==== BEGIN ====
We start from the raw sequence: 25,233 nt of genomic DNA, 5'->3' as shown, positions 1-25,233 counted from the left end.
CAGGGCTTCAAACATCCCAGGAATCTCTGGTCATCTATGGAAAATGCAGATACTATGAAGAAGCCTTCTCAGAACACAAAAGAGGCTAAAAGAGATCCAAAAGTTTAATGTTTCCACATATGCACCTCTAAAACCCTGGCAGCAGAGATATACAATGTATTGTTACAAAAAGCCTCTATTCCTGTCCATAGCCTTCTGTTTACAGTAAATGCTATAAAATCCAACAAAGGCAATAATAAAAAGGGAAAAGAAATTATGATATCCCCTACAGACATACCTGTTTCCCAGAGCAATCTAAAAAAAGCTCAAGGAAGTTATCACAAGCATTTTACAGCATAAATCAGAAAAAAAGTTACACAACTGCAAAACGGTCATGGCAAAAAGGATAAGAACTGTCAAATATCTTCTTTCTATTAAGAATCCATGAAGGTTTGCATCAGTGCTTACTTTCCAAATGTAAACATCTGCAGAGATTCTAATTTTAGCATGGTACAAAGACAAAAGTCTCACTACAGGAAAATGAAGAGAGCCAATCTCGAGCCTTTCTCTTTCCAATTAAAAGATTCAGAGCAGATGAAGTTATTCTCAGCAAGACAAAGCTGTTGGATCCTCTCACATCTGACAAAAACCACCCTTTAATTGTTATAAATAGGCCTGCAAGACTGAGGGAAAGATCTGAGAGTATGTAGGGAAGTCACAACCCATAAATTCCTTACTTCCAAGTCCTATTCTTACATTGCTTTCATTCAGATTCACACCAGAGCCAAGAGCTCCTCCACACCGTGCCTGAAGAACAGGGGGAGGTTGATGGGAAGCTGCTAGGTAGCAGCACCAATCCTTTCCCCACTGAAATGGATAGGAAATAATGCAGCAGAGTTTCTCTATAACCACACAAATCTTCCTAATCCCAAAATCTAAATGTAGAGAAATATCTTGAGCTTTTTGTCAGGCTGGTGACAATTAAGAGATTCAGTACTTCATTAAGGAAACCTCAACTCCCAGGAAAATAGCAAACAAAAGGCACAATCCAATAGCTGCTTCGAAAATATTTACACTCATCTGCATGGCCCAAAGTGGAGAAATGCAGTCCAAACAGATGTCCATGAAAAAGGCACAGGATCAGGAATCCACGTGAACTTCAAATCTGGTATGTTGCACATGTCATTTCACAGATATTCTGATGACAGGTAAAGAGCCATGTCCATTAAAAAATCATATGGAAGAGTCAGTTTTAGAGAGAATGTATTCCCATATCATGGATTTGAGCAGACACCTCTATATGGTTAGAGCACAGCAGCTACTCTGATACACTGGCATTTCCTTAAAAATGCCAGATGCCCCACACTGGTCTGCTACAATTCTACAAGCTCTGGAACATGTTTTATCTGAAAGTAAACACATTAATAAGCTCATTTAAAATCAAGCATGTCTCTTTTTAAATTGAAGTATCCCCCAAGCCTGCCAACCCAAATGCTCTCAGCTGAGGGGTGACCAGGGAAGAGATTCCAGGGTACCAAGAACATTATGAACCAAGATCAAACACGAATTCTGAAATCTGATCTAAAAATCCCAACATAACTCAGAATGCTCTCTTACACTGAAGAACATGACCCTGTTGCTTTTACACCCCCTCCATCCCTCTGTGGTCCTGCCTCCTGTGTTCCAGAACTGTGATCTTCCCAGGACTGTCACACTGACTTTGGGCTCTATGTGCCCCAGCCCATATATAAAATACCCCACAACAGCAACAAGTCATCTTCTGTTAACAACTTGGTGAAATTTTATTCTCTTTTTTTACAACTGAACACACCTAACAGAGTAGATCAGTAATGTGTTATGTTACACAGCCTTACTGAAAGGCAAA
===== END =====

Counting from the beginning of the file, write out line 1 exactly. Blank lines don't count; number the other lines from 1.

We start from the raw sequence: 25,233 nt of genomic DNA, 5'->3' as shown, positions 1-25,233 counted from the left end.